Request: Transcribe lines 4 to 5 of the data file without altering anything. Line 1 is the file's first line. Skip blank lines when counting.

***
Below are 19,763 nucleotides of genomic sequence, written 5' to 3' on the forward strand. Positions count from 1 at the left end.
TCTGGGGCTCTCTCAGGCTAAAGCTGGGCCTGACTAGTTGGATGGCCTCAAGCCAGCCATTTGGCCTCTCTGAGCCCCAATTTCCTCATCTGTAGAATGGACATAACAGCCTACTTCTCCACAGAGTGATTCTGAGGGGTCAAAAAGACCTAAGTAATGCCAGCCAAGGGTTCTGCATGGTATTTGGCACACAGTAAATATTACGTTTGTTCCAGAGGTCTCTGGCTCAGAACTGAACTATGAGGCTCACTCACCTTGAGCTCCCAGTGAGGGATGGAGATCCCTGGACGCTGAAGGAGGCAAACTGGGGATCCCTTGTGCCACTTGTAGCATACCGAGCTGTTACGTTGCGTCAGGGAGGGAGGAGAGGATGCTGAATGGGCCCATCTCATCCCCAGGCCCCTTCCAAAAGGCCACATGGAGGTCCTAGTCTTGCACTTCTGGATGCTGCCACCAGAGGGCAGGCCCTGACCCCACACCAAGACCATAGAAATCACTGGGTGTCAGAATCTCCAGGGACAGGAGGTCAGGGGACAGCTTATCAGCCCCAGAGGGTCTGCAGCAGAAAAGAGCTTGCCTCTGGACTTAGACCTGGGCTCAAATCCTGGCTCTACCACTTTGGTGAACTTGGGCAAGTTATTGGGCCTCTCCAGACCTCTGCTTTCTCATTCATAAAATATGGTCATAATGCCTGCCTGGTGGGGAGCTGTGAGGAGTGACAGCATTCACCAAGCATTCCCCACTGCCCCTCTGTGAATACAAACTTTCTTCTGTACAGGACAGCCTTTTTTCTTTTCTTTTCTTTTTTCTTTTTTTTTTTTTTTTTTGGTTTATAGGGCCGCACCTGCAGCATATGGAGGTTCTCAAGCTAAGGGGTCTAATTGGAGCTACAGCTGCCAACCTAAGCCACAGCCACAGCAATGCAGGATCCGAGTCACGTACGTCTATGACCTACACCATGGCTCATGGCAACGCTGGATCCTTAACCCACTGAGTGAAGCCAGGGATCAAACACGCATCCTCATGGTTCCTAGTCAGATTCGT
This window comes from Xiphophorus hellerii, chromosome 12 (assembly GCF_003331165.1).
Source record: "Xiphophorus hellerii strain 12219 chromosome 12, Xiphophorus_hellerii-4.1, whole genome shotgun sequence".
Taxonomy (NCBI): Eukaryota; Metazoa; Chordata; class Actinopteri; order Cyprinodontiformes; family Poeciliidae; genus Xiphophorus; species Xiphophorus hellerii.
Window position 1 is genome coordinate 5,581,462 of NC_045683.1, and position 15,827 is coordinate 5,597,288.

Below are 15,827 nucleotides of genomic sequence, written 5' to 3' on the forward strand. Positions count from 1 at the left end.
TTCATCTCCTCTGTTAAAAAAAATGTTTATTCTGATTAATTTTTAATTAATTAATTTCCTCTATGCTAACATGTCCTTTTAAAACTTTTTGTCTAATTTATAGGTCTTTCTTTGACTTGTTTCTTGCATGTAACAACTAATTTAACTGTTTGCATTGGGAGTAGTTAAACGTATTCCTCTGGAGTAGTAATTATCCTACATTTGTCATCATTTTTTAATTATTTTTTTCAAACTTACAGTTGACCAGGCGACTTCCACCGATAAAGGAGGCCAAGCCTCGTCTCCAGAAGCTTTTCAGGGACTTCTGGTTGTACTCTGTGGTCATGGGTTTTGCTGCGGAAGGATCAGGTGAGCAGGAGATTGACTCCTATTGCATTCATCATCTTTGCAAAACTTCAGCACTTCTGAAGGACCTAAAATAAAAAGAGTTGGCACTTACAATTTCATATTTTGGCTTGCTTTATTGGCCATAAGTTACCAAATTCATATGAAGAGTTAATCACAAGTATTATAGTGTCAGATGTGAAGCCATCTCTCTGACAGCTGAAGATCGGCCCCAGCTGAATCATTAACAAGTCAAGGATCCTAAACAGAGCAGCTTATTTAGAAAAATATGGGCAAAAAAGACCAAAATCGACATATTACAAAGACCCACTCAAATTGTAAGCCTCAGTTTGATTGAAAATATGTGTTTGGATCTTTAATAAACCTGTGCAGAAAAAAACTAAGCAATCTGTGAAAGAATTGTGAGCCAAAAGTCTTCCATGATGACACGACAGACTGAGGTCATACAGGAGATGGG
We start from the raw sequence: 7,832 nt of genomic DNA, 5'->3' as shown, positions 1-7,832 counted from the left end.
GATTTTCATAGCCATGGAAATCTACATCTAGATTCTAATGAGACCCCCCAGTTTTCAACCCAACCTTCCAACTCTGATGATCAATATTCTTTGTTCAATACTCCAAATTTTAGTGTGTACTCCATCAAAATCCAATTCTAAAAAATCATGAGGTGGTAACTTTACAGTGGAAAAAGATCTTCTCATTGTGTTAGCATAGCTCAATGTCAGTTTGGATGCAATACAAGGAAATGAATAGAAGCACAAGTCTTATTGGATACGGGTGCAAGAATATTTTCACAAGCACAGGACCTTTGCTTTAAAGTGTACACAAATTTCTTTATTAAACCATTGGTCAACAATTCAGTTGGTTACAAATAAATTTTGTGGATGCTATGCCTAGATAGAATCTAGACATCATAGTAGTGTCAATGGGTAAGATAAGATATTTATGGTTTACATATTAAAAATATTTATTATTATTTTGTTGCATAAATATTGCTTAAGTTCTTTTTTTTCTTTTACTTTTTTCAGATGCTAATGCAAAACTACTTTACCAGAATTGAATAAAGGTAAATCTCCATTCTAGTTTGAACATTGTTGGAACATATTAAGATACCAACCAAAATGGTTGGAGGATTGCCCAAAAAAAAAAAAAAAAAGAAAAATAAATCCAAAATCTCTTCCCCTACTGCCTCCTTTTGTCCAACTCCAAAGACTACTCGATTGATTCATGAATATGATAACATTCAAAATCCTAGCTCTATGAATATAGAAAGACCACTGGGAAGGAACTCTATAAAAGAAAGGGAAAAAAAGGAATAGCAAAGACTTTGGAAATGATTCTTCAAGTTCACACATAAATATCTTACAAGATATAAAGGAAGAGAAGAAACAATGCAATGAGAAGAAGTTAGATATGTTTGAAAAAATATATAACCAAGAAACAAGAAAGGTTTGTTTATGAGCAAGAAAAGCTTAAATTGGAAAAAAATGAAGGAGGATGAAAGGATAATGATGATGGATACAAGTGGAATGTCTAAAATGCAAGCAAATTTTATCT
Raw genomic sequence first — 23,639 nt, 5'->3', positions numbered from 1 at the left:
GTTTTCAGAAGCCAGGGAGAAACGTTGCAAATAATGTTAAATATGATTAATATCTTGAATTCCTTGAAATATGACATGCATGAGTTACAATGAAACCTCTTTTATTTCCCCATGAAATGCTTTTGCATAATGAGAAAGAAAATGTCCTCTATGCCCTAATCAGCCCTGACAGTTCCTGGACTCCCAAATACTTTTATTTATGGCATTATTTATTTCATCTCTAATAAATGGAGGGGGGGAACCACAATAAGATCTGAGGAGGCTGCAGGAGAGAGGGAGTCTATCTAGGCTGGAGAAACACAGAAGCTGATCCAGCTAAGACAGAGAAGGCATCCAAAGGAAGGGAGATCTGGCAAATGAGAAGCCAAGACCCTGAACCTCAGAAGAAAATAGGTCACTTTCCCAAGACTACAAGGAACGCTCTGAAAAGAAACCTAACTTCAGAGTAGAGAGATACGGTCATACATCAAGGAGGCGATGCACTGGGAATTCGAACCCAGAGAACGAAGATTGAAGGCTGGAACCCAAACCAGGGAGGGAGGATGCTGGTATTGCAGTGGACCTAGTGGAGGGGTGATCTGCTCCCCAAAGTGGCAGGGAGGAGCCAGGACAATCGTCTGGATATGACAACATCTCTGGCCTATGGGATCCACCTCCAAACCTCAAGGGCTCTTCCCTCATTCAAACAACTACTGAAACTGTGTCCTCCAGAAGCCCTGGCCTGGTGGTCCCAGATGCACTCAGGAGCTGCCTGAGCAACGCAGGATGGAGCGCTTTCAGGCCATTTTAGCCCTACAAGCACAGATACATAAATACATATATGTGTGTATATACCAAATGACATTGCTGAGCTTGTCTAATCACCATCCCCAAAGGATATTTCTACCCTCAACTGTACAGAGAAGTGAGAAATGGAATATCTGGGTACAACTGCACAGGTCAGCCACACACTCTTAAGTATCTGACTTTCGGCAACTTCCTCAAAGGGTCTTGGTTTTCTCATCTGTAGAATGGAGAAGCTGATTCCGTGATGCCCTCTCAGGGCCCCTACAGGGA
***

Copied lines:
Source record: "Xiphophorus hellerii strain 12219 chromosome 12, Xiphophorus_hellerii-4.1, whole genome shotgun sequence".
Taxonomy (NCBI): Eukaryota; Metazoa; Chordata; class Actinopteri; order Cyprinodontiformes; family Poeciliidae; genus Xiphophorus; species Xiphophorus hellerii.